1. Generic Utilization. With a number of blockbuster brands losing their patent protection in 2011 and 2012, the pressure for greater generic fill rates will continue to escalate. Look for GFRs in the high 70′s to low 80′s percent. Plan designs that encourage OTCs and generics will continue to grow. More step-therapy will also be automatic inclusions.
  2. Specialty Drug Management.  Specialty continues to trend in the 20% range. Look for retail pharmacies to jump on the specialty bandwagon. Also, better coordination of the medical plan side of specialty drug utilization will be examined as better tools are developed to create measurement of total drug spend.
  3. Total Clinical Care.  Look for better coordinated care management that combines medical plan case management with pharmacy utilization. PBMs have tauted their clinical program prowess for some time.  Now’s the time to step up to the plate and deliver on the promise of Population  Health Management.
  4. Direct Contracting. Caterpillar and Delta have led the way. The stage has been set for alternative pricing benchmarks and as more plan sponsors gain insight to cost plus pricing, this trickle will turn into a gusher! Certainly the publishing of Actual Acquisition Cost by state Medicaid programs will further enhance the movement by empowering plan sponsors with details on how big the pricing spreads are in traditional deals.
  5. Right-Sized Networks. We’ve said it before, but very few plan sponsors need the 60,000 store broad network. In most cases a 18,000 to 30,000 store option fits the bill and provides enhanced discounts that are well worth consideration.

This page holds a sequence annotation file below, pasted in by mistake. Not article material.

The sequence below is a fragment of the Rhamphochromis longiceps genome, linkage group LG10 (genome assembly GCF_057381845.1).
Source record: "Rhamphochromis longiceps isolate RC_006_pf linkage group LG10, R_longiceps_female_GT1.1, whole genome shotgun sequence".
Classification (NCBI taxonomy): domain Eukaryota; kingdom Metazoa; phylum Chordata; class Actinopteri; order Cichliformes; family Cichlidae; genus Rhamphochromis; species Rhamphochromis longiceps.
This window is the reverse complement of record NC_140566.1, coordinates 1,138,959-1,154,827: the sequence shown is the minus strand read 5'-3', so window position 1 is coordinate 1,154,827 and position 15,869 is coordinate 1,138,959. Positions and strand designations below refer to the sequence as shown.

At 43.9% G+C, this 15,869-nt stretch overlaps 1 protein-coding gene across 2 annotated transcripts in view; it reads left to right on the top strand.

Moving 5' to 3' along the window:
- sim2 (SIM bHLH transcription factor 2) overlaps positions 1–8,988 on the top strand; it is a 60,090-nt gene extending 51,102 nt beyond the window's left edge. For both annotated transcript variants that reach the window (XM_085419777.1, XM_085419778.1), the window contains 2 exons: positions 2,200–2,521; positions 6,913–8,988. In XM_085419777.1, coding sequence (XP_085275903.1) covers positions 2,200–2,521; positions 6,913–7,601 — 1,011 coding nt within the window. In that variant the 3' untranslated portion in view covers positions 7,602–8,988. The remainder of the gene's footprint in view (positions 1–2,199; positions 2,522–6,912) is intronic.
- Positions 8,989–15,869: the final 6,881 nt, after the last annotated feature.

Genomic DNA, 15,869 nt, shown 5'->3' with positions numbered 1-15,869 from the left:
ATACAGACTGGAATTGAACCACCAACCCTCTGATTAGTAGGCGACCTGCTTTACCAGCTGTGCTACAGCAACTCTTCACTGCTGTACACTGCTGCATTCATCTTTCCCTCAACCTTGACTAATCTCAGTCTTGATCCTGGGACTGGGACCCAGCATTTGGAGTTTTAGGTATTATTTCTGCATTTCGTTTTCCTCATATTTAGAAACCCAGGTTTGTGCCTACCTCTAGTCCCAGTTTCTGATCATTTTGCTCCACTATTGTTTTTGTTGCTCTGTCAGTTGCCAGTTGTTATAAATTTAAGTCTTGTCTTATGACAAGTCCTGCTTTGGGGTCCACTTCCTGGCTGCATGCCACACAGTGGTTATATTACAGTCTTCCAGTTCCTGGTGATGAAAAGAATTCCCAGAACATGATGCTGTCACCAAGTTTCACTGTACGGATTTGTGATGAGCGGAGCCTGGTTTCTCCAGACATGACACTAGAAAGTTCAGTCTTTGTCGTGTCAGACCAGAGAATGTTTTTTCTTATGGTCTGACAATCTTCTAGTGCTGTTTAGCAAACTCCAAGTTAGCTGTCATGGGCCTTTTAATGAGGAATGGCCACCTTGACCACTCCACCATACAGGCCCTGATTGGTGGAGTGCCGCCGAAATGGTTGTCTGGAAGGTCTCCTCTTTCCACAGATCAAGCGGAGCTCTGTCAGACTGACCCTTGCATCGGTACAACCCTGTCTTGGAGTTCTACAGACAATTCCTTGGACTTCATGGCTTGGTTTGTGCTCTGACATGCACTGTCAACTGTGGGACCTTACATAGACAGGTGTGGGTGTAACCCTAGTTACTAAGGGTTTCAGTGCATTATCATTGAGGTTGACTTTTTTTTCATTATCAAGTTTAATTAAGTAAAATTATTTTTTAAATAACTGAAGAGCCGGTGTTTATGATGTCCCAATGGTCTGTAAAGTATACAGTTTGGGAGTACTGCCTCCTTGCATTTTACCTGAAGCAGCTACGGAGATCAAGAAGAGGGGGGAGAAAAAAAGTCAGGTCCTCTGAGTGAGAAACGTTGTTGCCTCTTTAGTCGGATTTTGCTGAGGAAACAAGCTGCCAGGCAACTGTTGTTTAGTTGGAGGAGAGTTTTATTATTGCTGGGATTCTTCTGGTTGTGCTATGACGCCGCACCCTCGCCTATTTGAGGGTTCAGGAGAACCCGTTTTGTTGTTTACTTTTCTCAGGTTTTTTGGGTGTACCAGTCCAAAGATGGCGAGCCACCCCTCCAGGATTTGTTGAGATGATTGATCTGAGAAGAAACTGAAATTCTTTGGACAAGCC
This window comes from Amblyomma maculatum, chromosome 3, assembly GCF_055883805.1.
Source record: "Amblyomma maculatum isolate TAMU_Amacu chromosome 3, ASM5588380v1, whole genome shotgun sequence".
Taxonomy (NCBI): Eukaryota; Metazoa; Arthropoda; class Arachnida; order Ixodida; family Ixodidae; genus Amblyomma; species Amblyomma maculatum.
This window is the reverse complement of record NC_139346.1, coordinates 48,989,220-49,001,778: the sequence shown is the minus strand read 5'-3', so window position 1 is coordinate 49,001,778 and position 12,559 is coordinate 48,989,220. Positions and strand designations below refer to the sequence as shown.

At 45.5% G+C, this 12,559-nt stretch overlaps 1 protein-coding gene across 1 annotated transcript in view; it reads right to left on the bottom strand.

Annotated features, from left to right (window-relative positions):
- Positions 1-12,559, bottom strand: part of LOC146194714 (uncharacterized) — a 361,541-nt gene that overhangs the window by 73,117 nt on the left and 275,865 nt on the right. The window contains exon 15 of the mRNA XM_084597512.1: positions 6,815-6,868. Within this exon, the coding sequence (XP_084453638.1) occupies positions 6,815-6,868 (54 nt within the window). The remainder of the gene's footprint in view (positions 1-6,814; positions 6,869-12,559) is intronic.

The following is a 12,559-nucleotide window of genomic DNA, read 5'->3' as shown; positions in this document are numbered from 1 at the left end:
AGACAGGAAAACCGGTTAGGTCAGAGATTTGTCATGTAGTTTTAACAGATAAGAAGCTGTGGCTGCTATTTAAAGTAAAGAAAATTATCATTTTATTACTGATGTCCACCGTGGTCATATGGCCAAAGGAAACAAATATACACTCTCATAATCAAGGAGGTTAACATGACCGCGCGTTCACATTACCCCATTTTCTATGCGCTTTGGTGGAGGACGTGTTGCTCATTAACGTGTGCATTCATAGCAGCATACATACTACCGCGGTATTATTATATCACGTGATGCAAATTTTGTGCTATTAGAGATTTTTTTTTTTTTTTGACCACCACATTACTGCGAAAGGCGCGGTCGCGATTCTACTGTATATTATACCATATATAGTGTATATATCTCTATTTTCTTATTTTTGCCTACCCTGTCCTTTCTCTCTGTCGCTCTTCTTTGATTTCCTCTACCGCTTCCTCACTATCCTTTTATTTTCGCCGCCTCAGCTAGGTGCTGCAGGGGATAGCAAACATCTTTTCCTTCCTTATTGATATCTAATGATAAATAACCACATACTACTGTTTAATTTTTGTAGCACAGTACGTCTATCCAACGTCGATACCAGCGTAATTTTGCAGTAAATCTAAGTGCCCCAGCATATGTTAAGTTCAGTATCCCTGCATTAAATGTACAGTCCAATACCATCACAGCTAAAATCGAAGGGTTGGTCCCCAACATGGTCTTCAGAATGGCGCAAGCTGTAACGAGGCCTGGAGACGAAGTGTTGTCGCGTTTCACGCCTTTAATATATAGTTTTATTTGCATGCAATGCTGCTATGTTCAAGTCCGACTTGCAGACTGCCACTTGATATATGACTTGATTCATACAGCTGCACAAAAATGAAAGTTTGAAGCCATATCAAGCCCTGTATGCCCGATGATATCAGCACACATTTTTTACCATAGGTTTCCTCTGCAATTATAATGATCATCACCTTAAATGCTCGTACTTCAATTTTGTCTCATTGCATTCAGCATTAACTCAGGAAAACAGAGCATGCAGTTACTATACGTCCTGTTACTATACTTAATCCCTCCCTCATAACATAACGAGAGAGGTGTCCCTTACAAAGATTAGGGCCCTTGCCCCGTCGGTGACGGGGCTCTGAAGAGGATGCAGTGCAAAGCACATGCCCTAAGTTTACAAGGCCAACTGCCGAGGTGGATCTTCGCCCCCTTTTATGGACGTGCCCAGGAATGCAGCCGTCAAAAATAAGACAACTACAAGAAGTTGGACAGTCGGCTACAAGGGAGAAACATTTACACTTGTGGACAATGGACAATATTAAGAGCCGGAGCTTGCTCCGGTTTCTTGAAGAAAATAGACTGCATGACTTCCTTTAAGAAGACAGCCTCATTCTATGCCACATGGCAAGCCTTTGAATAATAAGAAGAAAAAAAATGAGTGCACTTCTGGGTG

6. Outcomes-Based Contracting. Ah, the good old days of capitation! Nothing is really new in health care. Look to see contracting models built on health status and overall health outcomes as opposed to unit pricing discounts. This total health management approach is certainly consistent with the Accountable Care Organization concept, and one that will incorporate prescription drug utilization and drug therapy as part of the global budget for care.

Readers will also probably hear about predictions from some fronts about PBM consolidation as a near-future trend. Maybe so, but while some of my fellow prognosticators dwell on the importance of scale, I’ve always said that it’s not the price at which the PBM can buy, but rather, the price they are willing to pass-through to the buyer that counts.  Stay tuned!

PBM Consulting – Trouble at the Caremark Corral

Tuesday, October 5th, 2010

Six independent pharmacies in Texas have decided to sue CVS Caremark under the Racketeer Influenced and Corrupt Organizations (“RICO”) Act, charging that the company’s Caremark pharmacy benefits management (“PBM”) division engaged in racketeering and violated HIPAA by gaining control over patient data and eliminating competition out of the retail pharmacy market. Pretty heavy stuff when the RICO card gets played!

WBC ( has been following this story with great interest. The CVS/Caremark saga has been something of an ongoing soap opera, with charges and counter-charges between industry rivals being leveled in a steady barrage since the companies merged.  Many plan sponsors, however, have sworn by the Caremark model, expressing great satisfaction with the integration of retail and PBM services along with the member convenience of Maintenance Choice, their 90-Day @ Retail option. 

The lawsuit claims CVS Caremark violates the firewall between the retail pharmacy and the PBM that was expressed and required by the FTC when they approved the 2007 merger of the companies. Instead, the combined company built an information technology platform that  captures in-depth patient data from all business units for marketing and other purposes in violation of HIPAA patient privacy laws. Additionally, the lawsuit claims that CVS/Caremark violates the Texas “Any-Willing-Provider” law by requiring prescriptions be filled at a CVS retail outlet.

The lawsuit also details  how the company plans to develop a “Consumer Engagement Engine” with “a comprehensive view of the patient.” This “Engagement Engine” is a detailed profile that would show the patient’s name, demographics, drug history, prescribers, health behavior, adherence patterns and communication preferences.